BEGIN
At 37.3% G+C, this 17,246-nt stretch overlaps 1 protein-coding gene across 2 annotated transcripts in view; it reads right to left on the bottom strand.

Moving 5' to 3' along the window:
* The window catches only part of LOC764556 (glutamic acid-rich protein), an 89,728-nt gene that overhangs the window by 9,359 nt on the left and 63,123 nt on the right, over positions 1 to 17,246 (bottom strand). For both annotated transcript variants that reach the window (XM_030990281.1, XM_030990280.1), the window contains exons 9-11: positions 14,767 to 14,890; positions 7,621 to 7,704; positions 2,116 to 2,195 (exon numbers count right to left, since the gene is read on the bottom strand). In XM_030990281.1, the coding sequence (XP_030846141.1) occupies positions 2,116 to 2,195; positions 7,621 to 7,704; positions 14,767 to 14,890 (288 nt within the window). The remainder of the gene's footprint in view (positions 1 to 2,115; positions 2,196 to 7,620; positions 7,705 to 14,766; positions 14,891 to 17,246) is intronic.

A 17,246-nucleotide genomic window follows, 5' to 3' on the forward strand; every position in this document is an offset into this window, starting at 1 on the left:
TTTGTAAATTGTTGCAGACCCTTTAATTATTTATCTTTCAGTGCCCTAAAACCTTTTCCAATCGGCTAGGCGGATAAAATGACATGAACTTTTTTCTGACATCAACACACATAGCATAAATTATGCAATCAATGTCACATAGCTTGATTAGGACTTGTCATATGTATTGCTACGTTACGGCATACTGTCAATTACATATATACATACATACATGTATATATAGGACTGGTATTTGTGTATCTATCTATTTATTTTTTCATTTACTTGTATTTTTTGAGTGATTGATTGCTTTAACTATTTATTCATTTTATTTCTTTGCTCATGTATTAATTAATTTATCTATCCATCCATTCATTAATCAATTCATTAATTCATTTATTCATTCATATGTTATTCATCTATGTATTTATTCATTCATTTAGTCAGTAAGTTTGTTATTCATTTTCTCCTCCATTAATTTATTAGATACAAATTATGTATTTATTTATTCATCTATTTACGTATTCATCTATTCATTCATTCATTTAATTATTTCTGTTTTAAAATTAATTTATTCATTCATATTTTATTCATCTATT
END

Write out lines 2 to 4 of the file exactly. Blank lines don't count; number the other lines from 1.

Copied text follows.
Moving 5' to 3' along the window:
* The window catches only part of LOC764556 (glutamic acid-rich protein), an 89,728-nt gene that overhangs the window by 9,359 nt on the left and 63,123 nt on the right, over positions 1 to 17,246 (bottom strand). For both annotated transcript variants that reach the window (XM_030990281.1, XM_030990280.1), the window contains exons 9-11: positions 14,767 to 14,890; positions 7,621 to 7,704; positions 2,116 to 2,195 (exon numbers count right to left, since the gene is read on the bottom strand). In XM_030990281.1, the coding sequence (XP_030846141.1) occupies positions 2,116 to 2,195; positions 7,621 to 7,704; positions 14,767 to 14,890 (288 nt within the window). The remainder of the gene's footprint in view (positions 1 to 2,115; positions 2,196 to 7,620; positions 7,705 to 14,766; positions 14,891 to 17,246) is intronic.

A 17,246-nucleotide genomic window follows, 5' to 3' on the forward strand; every position in this document is an offset into this window, starting at 1 on the left: